Wed | Sep 20, 2017

Police federation wants watchdog for INDECOM

Published:Tuesday | June 13, 2017 | 6:00 AM
Chairman of the Jamaica Police Federation Sergeant Raymond Wilson.

Chairman of the Jamaica Police Federation, Sergeant Raymond Wilson, has come out strongly against the Government's position to dispense with a recommendation by a joint select committee of Parliament to establish a non-executive board to oversee the Independent Commission of Investigations (INDECOM).

Wilson said the federation, which represents more than 8,000 rank and file members of the Jamaica Constabulary Force, was shocked and disappointed at the Government's pronouncement that it has rejected the committee's recommendation to set up an oversight body for INDECOM.

 

PARLIAMENT OVERSEES INDECOM

 

Justice Minister Delroy Chuck revealed in a Gleaner interview recently that while the Government had approved several recommendations of the committee, it was of the view that Parliament was the designated body to oversee INDECOM.

INDECOM is a commission of Parliament and, as such, is required to submit annual, quarterly and other reports to the legislative body.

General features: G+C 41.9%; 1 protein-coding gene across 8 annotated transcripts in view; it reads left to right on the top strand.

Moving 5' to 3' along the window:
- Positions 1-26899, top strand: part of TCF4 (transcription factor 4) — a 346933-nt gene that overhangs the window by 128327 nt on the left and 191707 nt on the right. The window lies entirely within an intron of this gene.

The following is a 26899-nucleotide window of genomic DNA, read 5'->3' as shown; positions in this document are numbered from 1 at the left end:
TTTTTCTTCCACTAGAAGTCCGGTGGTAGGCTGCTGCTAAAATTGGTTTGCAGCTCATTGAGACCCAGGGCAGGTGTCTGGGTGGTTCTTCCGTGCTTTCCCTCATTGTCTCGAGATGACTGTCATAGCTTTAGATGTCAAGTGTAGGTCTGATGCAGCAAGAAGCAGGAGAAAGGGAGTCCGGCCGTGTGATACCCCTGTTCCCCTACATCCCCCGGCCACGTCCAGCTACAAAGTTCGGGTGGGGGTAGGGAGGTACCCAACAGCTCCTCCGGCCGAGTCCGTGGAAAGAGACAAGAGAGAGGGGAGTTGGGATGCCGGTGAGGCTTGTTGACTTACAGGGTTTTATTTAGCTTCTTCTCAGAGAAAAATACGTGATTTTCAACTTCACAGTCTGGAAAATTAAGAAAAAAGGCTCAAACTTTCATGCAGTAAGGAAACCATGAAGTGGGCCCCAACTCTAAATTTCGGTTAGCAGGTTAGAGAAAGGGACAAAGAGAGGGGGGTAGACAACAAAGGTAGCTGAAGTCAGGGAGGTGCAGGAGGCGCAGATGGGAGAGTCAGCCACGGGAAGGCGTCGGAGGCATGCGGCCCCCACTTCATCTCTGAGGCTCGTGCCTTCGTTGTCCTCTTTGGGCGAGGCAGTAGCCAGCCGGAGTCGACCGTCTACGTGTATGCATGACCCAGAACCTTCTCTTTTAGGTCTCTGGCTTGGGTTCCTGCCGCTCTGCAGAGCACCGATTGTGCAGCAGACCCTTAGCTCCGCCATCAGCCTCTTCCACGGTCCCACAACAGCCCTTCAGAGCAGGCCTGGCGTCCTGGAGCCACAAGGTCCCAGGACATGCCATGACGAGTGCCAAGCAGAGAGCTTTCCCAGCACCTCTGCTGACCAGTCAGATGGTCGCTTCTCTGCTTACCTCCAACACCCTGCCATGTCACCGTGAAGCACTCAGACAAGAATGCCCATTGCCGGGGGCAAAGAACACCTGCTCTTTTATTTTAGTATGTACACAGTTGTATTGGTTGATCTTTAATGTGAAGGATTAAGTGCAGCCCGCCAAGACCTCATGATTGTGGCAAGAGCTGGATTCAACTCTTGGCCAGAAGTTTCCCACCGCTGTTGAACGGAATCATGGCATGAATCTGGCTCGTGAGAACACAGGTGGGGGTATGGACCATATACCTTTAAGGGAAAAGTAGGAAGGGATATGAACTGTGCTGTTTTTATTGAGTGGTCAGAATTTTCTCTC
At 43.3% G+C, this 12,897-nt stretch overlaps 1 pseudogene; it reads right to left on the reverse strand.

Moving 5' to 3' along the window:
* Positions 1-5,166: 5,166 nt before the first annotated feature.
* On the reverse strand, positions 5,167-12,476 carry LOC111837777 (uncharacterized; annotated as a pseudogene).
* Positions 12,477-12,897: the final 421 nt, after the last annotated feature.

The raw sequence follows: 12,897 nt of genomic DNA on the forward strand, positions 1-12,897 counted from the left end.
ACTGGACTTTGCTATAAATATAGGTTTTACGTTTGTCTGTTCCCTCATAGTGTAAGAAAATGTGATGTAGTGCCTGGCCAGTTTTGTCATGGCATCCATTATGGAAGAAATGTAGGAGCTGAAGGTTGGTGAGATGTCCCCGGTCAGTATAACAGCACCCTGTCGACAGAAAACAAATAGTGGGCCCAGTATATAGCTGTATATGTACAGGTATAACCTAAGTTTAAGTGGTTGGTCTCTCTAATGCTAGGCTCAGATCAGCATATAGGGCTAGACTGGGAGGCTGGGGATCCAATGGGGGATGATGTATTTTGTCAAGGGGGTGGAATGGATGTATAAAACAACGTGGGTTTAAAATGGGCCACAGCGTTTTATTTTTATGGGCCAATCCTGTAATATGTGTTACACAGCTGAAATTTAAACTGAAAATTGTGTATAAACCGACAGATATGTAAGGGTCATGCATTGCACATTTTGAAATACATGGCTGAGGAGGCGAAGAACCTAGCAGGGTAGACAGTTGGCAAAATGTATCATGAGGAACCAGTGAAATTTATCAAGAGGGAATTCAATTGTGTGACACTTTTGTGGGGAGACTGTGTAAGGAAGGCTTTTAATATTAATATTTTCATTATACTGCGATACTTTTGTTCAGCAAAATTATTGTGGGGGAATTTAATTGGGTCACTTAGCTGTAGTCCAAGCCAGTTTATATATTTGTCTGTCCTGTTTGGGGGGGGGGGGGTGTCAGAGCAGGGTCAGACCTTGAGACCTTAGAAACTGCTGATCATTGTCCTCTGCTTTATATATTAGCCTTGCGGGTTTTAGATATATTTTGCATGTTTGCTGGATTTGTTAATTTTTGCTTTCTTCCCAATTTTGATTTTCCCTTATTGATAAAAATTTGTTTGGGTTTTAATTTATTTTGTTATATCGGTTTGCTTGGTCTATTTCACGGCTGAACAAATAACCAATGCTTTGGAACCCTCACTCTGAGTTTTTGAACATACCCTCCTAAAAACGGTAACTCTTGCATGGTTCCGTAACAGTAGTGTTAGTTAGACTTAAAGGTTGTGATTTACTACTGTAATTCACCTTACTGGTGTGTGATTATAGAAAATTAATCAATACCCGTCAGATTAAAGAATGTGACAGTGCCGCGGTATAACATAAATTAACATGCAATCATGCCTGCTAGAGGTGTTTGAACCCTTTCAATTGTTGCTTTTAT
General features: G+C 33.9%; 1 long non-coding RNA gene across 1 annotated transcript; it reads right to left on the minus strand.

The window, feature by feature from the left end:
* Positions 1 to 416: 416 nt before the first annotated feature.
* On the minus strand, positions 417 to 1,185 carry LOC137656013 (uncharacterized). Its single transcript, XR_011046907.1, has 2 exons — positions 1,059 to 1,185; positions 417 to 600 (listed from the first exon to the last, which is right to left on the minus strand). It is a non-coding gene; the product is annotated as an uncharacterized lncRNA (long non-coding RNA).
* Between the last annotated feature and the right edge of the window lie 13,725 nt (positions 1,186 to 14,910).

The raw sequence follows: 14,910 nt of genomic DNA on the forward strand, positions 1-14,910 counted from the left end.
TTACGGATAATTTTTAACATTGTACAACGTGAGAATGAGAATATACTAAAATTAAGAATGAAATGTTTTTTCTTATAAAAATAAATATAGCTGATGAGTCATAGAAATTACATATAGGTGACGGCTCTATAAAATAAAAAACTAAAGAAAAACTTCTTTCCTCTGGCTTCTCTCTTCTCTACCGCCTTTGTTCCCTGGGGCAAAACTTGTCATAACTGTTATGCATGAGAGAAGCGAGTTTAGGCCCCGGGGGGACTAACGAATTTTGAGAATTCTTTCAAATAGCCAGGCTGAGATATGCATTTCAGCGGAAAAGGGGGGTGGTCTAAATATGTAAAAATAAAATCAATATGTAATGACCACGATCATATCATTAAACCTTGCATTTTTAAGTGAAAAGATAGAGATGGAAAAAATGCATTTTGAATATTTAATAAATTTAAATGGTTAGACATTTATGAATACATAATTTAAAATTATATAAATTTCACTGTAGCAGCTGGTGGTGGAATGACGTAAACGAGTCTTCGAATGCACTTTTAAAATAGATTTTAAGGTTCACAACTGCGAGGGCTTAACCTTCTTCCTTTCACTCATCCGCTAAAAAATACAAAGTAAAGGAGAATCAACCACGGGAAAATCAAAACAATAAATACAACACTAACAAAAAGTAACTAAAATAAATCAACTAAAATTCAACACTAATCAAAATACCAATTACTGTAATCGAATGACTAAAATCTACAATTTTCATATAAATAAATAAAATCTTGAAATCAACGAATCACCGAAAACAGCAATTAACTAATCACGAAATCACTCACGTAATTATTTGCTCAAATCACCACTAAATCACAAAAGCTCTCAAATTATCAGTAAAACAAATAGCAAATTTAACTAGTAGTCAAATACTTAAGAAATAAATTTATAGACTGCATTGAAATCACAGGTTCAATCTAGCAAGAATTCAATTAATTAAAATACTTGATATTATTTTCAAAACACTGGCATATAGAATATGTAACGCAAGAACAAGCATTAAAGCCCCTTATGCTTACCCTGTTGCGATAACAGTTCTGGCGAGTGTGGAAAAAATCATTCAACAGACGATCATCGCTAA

With oversight responsibility, Parliament can also summon INDECOM to appear before select committees to provide information on its mandate.

Wilson argued that while INDECOM falls under the direct supervision of Parliament, it appears there exists no active supervision or proper oversight for the commission.

"The federation believes that an independent oversight body comprised of persons who possess the relevant skill sets should be in place to deal with complaints and alleged breaches made against INDECOM operatives," Wilson said.

According to Wilson, the Government should appreciate the federation's concern that INDECOM conducts investigations, prefers charges and is the same entity that plays the role of prosecutor in the courts against members of the security forces.

"This is absolute power that may corrupt and erode the value for which the principle of separation of powers was established," he added. "Our rank and file members are disheartened and dissatisfied with the decision of the Government, but are still optimistic that good sense will prevail."